I suppose the most memorable parts of Saturday came in the jousts. First joust I did not do well at the obstacle course, only earning 16 points. Oso was a bit wonky, veering close to the ring racks and not really responding as he usually does. I thought it might be the cooler weather, but... after the games were done, we rode into the center for the ‘challenge’ to be issued thus setting up the joust itself. As I rode Oso back to the pocket, I felt him limping. I pulled him up, called to Robin (who is in charge of the stage left pocket, and thus has a headset to communicate with the stage right side) and we scrambled to make alterations. As I’d never even practiced jousting on Rusty (Robin Hood’s horse), we called to Jeff (playing Miles Falconet, all around bad guy) and he let me use Dante. Now, I LOVE riding Dante, but as there are about three people training on him this year, I’ve ridden him very, very little. I knew I could do passes on him, though, and Jeff kindly let me up on him. Jeff’s stirrups are far, far longer than what I ride with, and so it was I did three passes with no stirrups at all. You know what allows a jouster to hold lance and shield steady as they aim and hit? You guessed it... stirrups! You rise into a sort of half seat and let your legs take the motion of the horse so you can hold your torso and arms steady. Well, I still did it. I’m glad I’ve been doing a lot of no-stirrup riding in practice (which I do to improve my seat), and that I’d ridden Dante bareback the previous Tuesday.
Regarding Oso, he had picked up an appallingly long screw in his left foot. Not his hoof... the flesh of his foot where it meets the hoof. He was trundled off to Argus Farms, where he can stay in a clean dry stall and get a course of antibiotics. He should be recovered for next weekend.
I rode Dante again in the final joust. Jeff rode Smoke (he usually does anyway, preferring Dante in the first only because Smoke freaks at the obstacle course). First pass, Rusty went first. Dante shouldered past her near the end of the rail, as she was running too slow for his liking. I couldn’t even see that he’d come up on her. I felt terribly about it, but neither the horses or the jousters involved were hurt. Seven more passes to go... On the next pass, also a double, I went first. Jeff hit my shield solidly, but a bit too far to center. The lance skidded off the shield and slammed into my leather helm just above my left eye. Remember the scene in A Knight’s Tale where the helm goes sailing through the air? That is just what mine did. Apparently it was really fucking scary to behold. For my part, I went into a bit of shock. I rode into the pocket, looked down into Robin’s white face and said "I think I got hit in the head with a lance." Then, after a moment, I said, "I need my helm." I turned to see Kelley holding it up to me. It didn’t occur to me at the time that she’s normally in the center of the joust field, and that (as she later told me) she never knew she could run that fast. As I put it back on, the audience near me started to applaud. I turned my horse to the list and continued the show. Six more passes, and Jeff was a bit shy of hitting me again (understandably; I would have been, too). The final pass, which is supposed to be our double fall, he was so far from the rail and had his shield so tucked that I had to reach horizontally across my body and nearly throw the lance to tag him. He didn’t even touch me, but I had to be off so I merely threw my shield, flipped my helm from my head and went to get my weapons for the ground fight. As I passed Jeff, I spit at him (in character; somehow I thought this would let him know I was OK).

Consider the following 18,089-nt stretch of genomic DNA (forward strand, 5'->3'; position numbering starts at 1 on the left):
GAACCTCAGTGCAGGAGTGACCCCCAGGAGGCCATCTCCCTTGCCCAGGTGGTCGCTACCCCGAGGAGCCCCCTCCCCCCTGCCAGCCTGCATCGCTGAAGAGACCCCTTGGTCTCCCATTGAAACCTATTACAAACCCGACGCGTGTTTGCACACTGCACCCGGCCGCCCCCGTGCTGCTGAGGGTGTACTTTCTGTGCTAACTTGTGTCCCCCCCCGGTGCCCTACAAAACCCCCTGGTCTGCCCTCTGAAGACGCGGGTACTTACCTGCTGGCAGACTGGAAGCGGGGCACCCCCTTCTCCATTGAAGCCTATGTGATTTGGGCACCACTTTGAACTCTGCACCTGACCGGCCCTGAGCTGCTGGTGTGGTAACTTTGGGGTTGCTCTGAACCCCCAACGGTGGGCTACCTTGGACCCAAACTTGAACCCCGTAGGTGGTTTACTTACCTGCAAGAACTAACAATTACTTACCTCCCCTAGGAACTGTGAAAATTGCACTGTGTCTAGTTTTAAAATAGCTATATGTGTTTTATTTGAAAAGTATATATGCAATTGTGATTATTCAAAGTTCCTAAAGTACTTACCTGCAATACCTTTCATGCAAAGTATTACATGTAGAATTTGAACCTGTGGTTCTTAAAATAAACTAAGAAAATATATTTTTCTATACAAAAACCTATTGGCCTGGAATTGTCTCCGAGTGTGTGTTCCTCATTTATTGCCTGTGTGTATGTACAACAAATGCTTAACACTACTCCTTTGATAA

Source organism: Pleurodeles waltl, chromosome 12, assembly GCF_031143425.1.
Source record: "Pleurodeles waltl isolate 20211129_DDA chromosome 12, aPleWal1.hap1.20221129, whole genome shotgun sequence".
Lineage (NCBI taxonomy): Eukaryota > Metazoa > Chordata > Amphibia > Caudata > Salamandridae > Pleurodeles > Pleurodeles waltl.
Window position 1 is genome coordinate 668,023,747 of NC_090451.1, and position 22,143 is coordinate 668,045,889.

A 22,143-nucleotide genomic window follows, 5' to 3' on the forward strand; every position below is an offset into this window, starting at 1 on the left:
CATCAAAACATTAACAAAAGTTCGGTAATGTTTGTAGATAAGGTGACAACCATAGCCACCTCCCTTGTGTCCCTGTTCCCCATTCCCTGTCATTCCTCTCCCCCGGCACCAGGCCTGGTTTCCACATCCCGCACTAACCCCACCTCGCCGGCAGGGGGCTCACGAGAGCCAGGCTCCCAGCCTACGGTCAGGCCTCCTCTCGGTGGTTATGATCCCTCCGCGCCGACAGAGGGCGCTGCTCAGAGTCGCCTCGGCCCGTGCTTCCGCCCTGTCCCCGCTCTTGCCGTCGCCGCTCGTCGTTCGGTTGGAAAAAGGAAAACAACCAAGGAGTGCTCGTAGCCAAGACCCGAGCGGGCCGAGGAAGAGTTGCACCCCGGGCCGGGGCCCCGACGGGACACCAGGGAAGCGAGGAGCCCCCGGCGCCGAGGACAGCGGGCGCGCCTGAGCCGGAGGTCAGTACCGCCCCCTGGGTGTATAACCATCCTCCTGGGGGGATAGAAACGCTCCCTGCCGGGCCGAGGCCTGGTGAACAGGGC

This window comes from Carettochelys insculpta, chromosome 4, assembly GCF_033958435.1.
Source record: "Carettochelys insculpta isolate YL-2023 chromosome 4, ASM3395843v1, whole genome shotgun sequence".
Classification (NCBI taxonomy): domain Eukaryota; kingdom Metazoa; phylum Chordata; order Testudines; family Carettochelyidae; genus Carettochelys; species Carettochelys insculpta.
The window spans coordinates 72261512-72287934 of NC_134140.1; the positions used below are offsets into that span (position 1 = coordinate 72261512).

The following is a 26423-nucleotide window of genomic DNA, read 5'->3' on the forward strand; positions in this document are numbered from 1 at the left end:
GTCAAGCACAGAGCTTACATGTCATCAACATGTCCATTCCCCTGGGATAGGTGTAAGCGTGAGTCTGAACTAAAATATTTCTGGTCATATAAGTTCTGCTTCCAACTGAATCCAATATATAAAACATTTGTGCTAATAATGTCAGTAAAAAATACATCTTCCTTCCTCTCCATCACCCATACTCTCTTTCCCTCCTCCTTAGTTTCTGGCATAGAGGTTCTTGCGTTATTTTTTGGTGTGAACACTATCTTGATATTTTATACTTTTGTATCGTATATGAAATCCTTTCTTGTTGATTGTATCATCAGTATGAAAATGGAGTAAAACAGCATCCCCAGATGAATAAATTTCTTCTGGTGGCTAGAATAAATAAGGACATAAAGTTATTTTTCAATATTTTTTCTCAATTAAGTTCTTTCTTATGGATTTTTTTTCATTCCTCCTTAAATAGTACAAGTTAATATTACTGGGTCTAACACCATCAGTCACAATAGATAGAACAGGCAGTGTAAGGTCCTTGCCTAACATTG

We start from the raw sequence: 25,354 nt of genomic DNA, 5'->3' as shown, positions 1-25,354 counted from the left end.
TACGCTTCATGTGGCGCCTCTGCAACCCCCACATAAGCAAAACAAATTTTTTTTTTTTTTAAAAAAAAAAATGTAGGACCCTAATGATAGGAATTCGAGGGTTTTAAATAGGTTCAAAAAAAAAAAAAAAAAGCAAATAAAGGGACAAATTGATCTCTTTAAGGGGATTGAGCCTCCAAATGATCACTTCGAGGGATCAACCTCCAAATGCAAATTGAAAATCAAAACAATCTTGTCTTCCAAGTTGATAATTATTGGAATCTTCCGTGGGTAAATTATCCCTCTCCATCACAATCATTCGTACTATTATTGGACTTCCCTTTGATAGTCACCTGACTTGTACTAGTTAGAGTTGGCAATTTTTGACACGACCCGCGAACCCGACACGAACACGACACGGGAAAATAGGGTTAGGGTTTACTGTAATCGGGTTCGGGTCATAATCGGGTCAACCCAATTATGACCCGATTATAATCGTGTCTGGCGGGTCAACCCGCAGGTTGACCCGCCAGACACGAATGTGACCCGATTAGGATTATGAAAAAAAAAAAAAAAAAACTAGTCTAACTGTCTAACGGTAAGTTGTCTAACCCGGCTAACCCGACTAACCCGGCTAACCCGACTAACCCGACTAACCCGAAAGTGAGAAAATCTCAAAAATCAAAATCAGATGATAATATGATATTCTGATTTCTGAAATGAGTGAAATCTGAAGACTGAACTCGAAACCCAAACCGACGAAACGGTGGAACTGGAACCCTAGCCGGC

He came to me a minute later and said "Are you green?" Of course I’m green, I thought. The good guy lances are ALL green. "Green is a good thing," he went on, and then I got it. "I’m green," I said, meaning I was all right. We did the ground fight, and the re-coronation of the Queen (during which time Lewis surreptitiously made sure I was OK, eyes focusing and all that), and then got off the field. As I was getting out of armor, I felt the adrenaline quit my body and tears start to prick at the backs of my eyes. My chest got tight and all I wanted to do was sob. I had to get to pub sing, though, so I swallowed it and focused on breathing. Lewis came back and said "Way to hold it together." High praise. Kelley got me out of armor and back into costume. I recall very little of the walk to pub sing. What I do recall is having a beer pressed into my hand and singing and dancing my ass off during the show. It helped. It helped a very great deal.